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Leeway - Domestic Violence and Abuse Services

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Domestic Abuse Commissioner Announced

26 Seppalace of westminster autumn

Last week, the government announced that Nicole Jacobs would be the first Domestic Abuse Commissioner – a position outlined as part of the government’s Domestic Abuse Bill – promising landmark changes to tackle domestic abuse. Jacobs was the former Chief Executive at Standing Together Against Domestic Violence, a UK charity bringing communities together to end domestic abuse. She will work as the Designate Commissioner until the Bill is passed and the role is placed on a statutory footing.  

Role of the Commissioner

The Commissioner will be tasked with improving the response to domestic abuse across the country as well as making recommendations on how to better protect victims. Part of the role will see the Commissioner engage with survivors to find out their experiences of accessing support, using this information to drive change to the way domestic abuse is tackled. The Commissioner’s office will also have the power to publish reports holding the government and other statutory agencies to account. For these powers to be fully utilised, the Domestic Abuse Bill needs to be passed.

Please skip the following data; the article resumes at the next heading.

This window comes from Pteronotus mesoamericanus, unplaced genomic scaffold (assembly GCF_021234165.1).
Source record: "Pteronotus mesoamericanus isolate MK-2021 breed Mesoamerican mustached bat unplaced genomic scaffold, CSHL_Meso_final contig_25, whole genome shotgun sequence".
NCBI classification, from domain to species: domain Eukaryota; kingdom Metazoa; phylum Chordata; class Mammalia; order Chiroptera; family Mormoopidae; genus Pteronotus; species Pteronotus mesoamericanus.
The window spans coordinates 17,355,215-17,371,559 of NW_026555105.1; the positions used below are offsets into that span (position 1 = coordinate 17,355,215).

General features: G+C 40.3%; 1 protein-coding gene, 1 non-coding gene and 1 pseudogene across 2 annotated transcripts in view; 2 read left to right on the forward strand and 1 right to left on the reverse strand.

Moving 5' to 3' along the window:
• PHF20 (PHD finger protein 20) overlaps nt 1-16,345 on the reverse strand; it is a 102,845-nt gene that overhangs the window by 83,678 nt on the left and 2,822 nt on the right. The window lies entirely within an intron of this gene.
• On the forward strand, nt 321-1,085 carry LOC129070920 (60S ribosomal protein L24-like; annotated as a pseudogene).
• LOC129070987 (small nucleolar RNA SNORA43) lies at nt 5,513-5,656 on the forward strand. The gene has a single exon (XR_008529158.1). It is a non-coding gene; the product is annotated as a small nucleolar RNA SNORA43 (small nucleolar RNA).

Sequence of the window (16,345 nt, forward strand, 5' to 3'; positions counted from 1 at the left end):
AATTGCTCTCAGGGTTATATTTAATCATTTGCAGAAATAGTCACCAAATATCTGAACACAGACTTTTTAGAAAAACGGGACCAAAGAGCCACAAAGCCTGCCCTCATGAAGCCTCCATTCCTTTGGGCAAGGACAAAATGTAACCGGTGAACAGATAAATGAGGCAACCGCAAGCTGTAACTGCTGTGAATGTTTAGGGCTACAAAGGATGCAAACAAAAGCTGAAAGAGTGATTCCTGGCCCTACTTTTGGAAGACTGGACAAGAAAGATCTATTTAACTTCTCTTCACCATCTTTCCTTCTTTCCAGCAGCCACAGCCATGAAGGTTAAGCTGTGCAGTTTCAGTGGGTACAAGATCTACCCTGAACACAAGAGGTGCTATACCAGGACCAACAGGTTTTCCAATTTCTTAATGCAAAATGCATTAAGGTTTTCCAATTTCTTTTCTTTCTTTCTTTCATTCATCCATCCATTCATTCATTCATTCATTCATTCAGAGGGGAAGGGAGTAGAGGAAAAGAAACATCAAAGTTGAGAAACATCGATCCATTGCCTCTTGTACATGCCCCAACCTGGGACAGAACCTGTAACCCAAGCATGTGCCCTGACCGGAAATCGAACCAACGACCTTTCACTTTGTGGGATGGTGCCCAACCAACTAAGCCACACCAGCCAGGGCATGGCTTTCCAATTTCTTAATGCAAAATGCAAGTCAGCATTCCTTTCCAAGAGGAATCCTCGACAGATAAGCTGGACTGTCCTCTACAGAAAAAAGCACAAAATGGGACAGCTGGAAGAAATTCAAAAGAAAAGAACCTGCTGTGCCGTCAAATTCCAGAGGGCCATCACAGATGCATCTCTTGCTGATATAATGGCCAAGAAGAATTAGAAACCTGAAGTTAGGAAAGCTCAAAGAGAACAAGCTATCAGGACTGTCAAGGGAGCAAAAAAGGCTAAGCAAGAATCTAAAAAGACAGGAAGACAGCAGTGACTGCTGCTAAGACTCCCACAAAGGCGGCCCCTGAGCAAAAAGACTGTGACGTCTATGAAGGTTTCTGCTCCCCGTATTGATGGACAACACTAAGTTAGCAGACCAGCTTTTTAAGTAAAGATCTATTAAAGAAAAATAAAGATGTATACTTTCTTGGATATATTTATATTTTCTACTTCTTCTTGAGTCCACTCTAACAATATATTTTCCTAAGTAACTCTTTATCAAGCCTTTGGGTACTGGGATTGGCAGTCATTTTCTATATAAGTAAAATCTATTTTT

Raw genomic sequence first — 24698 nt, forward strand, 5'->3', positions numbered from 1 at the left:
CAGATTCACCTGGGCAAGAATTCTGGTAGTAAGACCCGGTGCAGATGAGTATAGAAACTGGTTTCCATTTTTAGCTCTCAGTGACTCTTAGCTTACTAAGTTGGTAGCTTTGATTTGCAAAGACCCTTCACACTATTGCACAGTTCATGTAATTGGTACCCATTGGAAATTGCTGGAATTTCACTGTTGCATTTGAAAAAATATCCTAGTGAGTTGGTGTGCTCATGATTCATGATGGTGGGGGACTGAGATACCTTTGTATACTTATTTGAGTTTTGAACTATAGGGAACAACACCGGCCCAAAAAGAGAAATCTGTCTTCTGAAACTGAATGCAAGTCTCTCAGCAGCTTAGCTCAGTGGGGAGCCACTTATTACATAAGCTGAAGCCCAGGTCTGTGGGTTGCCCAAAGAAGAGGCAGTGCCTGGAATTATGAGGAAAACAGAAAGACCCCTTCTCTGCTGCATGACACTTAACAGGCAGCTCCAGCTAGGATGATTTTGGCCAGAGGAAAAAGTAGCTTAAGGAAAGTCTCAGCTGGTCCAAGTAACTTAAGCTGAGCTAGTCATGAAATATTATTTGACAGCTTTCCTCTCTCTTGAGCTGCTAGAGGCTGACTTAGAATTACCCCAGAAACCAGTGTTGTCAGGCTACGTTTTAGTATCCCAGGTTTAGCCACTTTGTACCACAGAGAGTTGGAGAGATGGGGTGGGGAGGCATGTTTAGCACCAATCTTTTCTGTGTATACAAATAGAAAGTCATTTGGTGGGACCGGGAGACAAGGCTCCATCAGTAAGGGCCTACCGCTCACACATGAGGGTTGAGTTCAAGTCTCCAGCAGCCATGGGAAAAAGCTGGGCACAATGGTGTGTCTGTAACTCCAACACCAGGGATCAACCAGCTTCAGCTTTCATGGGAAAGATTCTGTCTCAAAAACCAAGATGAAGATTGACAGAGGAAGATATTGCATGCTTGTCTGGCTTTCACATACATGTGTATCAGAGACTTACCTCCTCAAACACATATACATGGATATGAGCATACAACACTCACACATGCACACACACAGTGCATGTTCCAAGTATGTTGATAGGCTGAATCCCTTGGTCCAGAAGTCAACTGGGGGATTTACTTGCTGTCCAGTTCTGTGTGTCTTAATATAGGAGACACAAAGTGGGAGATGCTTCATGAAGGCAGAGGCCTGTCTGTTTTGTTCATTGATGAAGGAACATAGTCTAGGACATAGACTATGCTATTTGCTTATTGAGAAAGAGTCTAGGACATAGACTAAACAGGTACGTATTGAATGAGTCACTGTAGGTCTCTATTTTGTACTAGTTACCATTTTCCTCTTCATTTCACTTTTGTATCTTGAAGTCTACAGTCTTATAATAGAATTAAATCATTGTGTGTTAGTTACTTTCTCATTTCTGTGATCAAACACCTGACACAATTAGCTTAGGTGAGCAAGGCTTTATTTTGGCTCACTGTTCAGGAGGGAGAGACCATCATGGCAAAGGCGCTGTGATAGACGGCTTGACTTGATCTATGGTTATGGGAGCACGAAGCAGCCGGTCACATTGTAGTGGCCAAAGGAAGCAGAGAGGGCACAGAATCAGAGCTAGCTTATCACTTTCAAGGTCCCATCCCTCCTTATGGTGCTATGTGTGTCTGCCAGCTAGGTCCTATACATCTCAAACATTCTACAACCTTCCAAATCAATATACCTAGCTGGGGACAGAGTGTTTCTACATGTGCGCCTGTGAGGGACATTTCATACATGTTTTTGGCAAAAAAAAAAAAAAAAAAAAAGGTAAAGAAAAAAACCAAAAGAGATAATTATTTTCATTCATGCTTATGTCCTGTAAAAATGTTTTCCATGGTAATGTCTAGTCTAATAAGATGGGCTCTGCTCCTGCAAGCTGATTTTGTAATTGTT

Progress of the Bill

The Domestic Abuse Bill was first introduced by former Prime Minister Theresa May in July. Since then, the long summer holiday and the attempted suspension of parliament has slowed the passage of the Bill. The lack of progress has frustrated several MPs, including Labour MP Jess Phillips, who has been a vocal campaigner for the Bill. She confirmed that, on her return to parliament, she would be pushing for the Bill to be debated.


And a second reading of the Bill has now been scheduled for Wednesday 2nd October. 



Domestic abuse is an issue that cannot afford to wait though, as was recently highlighted by Leeway’s Chief Executive, Mandy Proctor, in her EDP column.  

In the column, Mandy addressed the potential impact of continued delays, saying:

 “The longer the wait goes on for any progress on the Domestic Abuse Bill, the longer victims are waiting for proposals that could offer greater protection, as well as enhanced service provisions that are desperately needed. If there is not a resolution or progress soon, more services may be forced to close, putting additional strain on those that are already working hard to meet high demands.” 

We hope that the Bill is addressed as a matter of urgency and will continue to campaign alongside national charities, such as Women’s Aid, to ensure that the voices of survivors of domestic abuse are heard.


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